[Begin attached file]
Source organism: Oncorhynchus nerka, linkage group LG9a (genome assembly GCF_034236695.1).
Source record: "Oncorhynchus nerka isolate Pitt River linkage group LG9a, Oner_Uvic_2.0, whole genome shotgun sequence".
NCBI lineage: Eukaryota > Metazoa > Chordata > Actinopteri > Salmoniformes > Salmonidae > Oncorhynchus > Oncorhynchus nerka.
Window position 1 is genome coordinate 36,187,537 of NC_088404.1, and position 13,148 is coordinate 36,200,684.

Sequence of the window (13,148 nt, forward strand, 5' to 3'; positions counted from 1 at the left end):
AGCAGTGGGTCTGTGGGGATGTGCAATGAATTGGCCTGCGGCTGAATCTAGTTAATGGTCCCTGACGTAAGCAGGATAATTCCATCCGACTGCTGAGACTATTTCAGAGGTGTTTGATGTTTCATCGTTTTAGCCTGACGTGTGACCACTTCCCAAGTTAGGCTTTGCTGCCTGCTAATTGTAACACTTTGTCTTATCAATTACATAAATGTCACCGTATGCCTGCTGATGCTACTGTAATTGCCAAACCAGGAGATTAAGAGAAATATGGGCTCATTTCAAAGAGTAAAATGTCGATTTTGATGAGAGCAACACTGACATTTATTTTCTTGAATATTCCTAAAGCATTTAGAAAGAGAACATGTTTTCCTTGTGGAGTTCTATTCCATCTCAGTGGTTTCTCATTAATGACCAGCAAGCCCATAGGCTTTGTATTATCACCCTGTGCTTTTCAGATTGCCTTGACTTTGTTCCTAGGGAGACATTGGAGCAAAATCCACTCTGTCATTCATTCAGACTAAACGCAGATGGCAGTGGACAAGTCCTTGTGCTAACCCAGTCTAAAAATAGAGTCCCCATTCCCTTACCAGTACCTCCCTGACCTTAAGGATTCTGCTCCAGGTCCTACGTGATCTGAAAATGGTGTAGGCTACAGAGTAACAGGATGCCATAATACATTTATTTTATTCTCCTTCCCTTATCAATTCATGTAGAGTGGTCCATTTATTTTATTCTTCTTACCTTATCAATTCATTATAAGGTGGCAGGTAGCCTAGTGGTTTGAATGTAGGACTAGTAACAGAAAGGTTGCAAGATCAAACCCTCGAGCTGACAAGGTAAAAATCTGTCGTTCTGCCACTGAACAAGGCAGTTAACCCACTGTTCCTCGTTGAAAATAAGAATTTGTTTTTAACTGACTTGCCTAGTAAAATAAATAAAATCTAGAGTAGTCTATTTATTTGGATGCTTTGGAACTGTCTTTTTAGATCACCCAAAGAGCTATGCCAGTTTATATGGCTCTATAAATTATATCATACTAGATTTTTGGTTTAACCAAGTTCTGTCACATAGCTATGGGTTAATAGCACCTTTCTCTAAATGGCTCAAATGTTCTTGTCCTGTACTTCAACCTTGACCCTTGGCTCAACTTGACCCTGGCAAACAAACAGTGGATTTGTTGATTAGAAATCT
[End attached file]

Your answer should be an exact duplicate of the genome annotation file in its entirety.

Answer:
Source organism: Oncorhynchus nerka, linkage group LG9a (genome assembly GCF_034236695.1).
Source record: "Oncorhynchus nerka isolate Pitt River linkage group LG9a, Oner_Uvic_2.0, whole genome shotgun sequence".
NCBI lineage: Eukaryota > Metazoa > Chordata > Actinopteri > Salmoniformes > Salmonidae > Oncorhynchus > Oncorhynchus nerka.
Window position 1 is genome coordinate 36,187,537 of NC_088404.1, and position 13,148 is coordinate 36,200,684.

Sequence of the window (13,148 nt, forward strand, 5' to 3'; positions counted from 1 at the left end):
AGCAGTGGGTCTGTGGGGATGTGCAATGAATTGGCCTGCGGCTGAATCTAGTTAATGGTCCCTGACGTAAGCAGGATAATTCCATCCGACTGCTGAGACTATTTCAGAGGTGTTTGATGTTTCATCGTTTTAGCCTGACGTGTGACCACTTCCCAAGTTAGGCTTTGCTGCCTGCTAATTGTAACACTTTGTCTTATCAATTACATAAATGTCACCGTATGCCTGCTGATGCTACTGTAATTGCCAAACCAGGAGATTAAGAGAAATATGGGCTCATTTCAAAGAGTAAAATGTCGATTTTGATGAGAGCAACACTGACATTTATTTTCTTGAATATTCCTAAAGCATTTAGAAAGAGAACATGTTTTCCTTGTGGAGTTCTATTCCATCTCAGTGGTTTCTCATTAATGACCAGCAAGCCCATAGGCTTTGTATTATCACCCTGTGCTTTTCAGATTGCCTTGACTTTGTTCCTAGGGAGACATTGGAGCAAAATCCACTCTGTCATTCATTCAGACTAAACGCAGATGGCAGTGGACAAGTCCTTGTGCTAACCCAGTCTAAAAATAGAGTCCCCATTCCCTTACCAGTACCTCCCTGACCTTAAGGATTCTGCTCCAGGTCCTACGTGATCTGAAAATGGTGTAGGCTACAGAGTAACAGGATGCCATAATACATTTATTTTATTCTCCTTCCCTTATCAATTCATGTAGAGTGGTCCATTTATTTTATTCTTCTTACCTTATCAATTCATTATAAGGTGGCAGGTAGCCTAGTGGTTTGAATGTAGGACTAGTAACAGAAAGGTTGCAAGATCAAACCCTCGAGCTGACAAGGTAAAAATCTGTCGTTCTGCCACTGAACAAGGCAGTTAACCCACTGTTCCTCGTTGAAAATAAGAATTTGTTTTTAACTGACTTGCCTAGTAAAATAAATAAAATCTAGAGTAGTCTATTTATTTGGATGCTTTGGAACTGTCTTTTTAGATCACCCAAAGAGCTATGCCAGTTTATATGGCTCTATAAATTATATCATACTAGATTTTTGGTTTAACCAAGTTCTGTCACATAGCTATGGGTTAATAGCACCTTTCTCTAAATGGCTCAAATGTTCTTGTCCTGTACTTCAACCTTGACCCTTGGCTCAACTTGACCCTGGCAAACAAACAGTGGATTTGTTGATTAGAAATCT